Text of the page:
Well, that's not entirely true. We have team defensive stats; we know how many goals each team allowed. And since Point Allocation uses a top-down approach, beginning with team results and then allocating these results to the players on that team, that's actually quite a good start. But there's no way we'll get anywhere without some judicious fudging. Remember that the system is not designed to identify who the best players are in any era; it largely assumes that those players considered to be the best were the best, and bends to make them so, to a reasonable degree. The system is meant to put players from different eras on the same relative footing, and to evaluate the players from all eras that are not among the very best. In a sense, the very best players in a particular league-season are used to calibrate the Point Allocation system for that particular league-season, via the league quality adjustment. The ratings of other players fall out of that.
Before we allocate defensive points to players, we first divide them between the team's goaltenders and its skaters. On a league-wide basis, this is done in order to make netminders (who receive no offensive points) as valuable, on average, as any other position. And then we have our first fudge factor. The reputation of a team's goaltender, versus that of its skaters, is considered when dividing defensive points among them. We can't assume a constant ratio of goalie to skaters points for every team in a league; that's just not realistic. And since we don't have anything like save percentage to evaluate goaltenders on something other than team goals-against average, we need this adjustment. Defensive Point Allocation is just full of fudgy goodness, and all the better for it.
From there, it's a simple matter to allocate points to goaltenders, if a team had more than one in a particular season. Each goaltender's Marginal Goals saved is calculated based on his GAA, and the points are allocated on that basis.
Now for the skaters, we first use the basis of the very first edition of Point Allocation from 2002 or so. That is, if we know how much a player played, and we know approximately how good he was offensively, we should be able to derive that player's approximate defensive ability, since offence plus defence should equal playing time. So when you have a player who produces a relatively low amount of offence (compared to his position, and his teammates), the system assumes he's probably a relatively good defensive player. It doesn't assume a perfect relationship between the two, of course, and sometimes this will result in some inaccurate results, but this is largely overcome by examining players by career (or at least groups of seasons) rather than by individual seasons.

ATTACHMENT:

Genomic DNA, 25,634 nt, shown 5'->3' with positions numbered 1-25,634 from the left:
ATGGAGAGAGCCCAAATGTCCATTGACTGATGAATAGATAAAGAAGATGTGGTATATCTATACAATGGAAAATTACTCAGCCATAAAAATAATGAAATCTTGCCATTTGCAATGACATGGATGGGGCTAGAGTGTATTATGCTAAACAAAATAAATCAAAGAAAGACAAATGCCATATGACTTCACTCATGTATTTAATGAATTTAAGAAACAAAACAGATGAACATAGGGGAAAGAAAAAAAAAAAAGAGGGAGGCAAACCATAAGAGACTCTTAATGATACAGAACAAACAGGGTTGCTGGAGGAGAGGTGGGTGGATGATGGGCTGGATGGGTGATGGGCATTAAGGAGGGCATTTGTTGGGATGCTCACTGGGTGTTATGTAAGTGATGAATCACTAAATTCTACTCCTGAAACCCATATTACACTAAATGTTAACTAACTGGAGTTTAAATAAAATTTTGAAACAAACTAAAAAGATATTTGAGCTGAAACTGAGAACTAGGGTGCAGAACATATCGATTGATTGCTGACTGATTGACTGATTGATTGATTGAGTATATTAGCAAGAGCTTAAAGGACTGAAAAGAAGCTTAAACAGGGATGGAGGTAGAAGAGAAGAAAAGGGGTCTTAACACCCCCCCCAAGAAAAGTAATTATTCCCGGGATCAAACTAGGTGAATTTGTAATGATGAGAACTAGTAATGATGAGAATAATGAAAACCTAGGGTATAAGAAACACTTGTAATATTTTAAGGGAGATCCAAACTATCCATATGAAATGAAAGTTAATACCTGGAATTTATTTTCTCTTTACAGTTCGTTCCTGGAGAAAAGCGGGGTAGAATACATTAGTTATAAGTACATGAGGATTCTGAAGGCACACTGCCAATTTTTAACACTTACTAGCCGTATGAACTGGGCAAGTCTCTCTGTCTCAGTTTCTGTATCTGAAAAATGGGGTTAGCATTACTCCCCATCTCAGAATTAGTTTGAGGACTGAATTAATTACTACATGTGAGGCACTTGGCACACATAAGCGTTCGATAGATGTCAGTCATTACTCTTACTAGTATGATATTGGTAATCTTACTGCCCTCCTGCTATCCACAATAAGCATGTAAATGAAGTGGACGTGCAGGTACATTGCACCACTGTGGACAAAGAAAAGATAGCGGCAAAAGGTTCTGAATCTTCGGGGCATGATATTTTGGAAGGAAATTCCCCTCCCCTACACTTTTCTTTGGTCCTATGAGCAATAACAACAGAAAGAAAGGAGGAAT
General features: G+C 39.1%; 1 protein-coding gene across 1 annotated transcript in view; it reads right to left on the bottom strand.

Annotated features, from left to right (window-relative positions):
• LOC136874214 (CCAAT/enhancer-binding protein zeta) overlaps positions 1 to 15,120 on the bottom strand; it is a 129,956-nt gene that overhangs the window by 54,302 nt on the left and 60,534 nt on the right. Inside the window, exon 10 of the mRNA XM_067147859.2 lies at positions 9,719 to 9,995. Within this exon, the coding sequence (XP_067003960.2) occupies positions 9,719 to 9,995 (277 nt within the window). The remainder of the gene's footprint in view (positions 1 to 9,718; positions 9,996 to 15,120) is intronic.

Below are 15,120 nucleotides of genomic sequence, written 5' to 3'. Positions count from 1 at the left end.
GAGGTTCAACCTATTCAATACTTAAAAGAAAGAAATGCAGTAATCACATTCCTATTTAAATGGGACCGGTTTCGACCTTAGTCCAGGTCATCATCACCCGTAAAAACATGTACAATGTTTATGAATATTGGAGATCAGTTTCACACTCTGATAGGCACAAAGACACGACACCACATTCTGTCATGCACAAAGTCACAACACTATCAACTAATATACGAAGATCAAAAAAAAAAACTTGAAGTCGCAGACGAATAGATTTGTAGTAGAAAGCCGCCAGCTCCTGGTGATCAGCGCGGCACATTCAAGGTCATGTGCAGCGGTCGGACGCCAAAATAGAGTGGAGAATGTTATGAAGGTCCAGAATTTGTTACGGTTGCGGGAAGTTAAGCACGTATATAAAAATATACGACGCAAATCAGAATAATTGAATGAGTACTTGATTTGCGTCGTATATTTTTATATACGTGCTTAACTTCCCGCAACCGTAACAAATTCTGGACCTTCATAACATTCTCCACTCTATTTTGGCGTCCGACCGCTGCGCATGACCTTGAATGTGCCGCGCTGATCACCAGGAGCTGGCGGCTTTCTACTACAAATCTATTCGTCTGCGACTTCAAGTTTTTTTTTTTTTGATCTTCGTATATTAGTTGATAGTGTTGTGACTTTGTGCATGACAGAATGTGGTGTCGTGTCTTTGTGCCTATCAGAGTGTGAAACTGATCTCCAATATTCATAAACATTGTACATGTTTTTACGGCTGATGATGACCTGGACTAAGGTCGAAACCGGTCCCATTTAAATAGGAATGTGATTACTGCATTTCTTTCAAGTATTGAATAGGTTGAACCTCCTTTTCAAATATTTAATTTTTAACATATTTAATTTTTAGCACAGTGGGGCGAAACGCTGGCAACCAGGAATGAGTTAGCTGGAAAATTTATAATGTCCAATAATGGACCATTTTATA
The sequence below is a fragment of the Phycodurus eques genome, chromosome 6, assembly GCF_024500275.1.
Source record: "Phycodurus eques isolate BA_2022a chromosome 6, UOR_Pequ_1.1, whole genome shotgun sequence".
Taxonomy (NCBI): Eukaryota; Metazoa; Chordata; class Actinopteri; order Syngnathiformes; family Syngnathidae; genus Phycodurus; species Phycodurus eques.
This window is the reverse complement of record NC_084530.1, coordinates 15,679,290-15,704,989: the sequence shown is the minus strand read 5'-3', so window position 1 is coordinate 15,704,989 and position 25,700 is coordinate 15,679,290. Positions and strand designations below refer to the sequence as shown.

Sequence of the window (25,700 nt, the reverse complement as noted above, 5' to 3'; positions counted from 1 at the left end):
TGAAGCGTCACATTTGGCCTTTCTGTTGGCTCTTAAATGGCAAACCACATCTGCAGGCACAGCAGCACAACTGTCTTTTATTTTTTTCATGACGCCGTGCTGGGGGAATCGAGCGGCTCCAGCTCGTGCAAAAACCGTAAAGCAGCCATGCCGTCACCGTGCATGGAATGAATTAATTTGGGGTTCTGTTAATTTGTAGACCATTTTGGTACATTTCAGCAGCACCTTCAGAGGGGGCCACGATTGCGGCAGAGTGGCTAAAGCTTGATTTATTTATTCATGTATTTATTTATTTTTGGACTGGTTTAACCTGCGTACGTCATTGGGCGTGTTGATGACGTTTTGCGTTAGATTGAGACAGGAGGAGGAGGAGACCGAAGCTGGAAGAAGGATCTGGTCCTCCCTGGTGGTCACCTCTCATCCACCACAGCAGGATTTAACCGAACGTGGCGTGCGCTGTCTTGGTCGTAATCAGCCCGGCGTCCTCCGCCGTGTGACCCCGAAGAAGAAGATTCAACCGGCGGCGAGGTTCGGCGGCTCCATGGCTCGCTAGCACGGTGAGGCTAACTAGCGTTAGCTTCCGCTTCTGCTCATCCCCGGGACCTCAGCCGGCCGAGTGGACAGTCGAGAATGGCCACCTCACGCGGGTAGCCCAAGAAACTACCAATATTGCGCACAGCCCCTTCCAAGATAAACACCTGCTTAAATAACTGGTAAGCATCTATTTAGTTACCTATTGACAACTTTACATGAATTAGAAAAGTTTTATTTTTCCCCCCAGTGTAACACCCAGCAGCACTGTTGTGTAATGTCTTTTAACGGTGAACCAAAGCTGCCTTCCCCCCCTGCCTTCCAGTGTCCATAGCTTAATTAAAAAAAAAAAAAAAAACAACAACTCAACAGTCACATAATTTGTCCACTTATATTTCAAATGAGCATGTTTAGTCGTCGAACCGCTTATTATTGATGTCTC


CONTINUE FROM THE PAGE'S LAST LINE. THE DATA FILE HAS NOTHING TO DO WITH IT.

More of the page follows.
The same logic is used for the amount of defence assigned to each position as a baseline. The standard defensive contribution of each position is determined based on the league-wide offensive contribution of each position, such that each position is approximately equal in overall value. On top of this, and the adjustment mentioned above, we have the other big 'ole fudge factor. Players with excellent defensive reputations have their defensive value adjusted upwards, and those with poor reputations are adjusted downwards. It's as much art as science, of course, but just doing straight computations on these numbers will produce less accurate results than if we apply what we know about these players, that is not necessarily reflected in their stats.
Oh, one final thing. Players lose points based on the penalties they take, since penalties cost your team goals. That's about it for the system. There are probably some details I've left out, which I'll mention when I think of them. Let's have a look at the complete results for the 1907 Montreal Wanderers, which we've been using for an example so far, normalized to an 80-game schedule, 20 minutes per game for forwards, 25 for defencemen and 60 for goaltenders. OP is Offensive Points, DP is Defensive Points, PP is Penalty Points, TPA is Total Points Allocated and TPAK is the same per 1,000 minutes.
1906/07 Montreal Wanderers
You can see the Wanderers had two absolute superstars in Russell and Stuart, a bunch more playing at an elite level, and two others (Blachford and Glass) producing solid if unspectacular results. Little wonder the team was undefeated in 10 games.